This small Latin word has come up in two different contexts in the last week, a sure clue from the gods, or at least from the control panel of the simulation we are all living in, that it's time to do a little post about it. The first time was in a passing reference to Lincoln's assassination, when John Wilkes Booth is reported to have shouted "Sic semper tyrannis!", or "Thus always with tyrants!", a good thought unfortunately very misapplied to his particular situation. It turns out that it is also the motto of the state of Virginia, which frankly, I feel they might have wanted to change up a bit after Booth's misappropriation.
The other sighting was in a way with which I am more familiar, yet really fairly ignorant of all the same. This is when you cite a word or phrase and then say sic. Now the way I always more or less read this is to say to myself, this word or phrase is spelled or even perhaps grammatically wrong, but we all take the meaning anyway, and we are not going to clean up the original just to make the whole thing look better. I am afraid that whenever I see this, I also read the word 'sick' into it, so my gloss is something like 'this is the sickly version, but please take no offense here, as there is nothing we can do about it'.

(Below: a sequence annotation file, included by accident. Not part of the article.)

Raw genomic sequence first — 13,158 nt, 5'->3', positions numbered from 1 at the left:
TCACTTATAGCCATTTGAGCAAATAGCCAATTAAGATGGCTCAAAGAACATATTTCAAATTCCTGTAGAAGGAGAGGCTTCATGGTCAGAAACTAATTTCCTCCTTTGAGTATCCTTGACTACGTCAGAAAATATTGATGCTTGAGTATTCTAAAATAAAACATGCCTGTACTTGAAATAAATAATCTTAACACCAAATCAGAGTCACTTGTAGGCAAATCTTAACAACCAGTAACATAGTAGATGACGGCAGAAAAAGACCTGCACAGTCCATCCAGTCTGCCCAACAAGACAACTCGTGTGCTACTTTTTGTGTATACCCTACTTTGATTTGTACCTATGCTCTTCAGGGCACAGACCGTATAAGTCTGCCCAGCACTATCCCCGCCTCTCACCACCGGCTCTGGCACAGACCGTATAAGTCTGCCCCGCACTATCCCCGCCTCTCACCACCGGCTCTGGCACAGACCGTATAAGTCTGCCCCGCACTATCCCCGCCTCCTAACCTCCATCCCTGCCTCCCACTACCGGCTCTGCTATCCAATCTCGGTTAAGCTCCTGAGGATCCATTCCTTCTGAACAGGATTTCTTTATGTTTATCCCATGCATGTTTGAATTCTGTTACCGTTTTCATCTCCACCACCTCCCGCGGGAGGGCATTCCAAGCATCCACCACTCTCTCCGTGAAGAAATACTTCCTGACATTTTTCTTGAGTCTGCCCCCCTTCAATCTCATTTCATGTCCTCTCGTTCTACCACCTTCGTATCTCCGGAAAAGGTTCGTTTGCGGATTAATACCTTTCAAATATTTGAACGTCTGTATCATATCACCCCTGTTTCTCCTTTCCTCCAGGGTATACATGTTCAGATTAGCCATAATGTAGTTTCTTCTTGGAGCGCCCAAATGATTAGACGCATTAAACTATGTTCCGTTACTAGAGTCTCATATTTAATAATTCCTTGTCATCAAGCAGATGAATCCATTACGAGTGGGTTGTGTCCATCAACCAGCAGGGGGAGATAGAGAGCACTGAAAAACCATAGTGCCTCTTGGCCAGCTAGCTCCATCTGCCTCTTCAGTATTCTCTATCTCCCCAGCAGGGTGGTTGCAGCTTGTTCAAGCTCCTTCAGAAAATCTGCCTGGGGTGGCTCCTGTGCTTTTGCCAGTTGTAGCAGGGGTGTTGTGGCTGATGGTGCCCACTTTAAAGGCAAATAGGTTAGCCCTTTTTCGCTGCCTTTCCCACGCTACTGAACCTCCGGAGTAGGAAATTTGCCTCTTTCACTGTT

I am not sure how this 'sic' squares with the first one, which means something like 'thus' or 'so'. I'll do a little check now, but please feel free to elucidate the whole thing further...
Apparently the second type of 'sic' does still mean 'thus' or 'so', but it's kind of an emphatic use, saying something like, yes, it looks wrong, well, pathetically so, really, but it's staying in. In other words, it's not a typo, it's deliberate, so don't get on my case about it,I know what I'm doing here...Yeah, short word with a lot of baggage.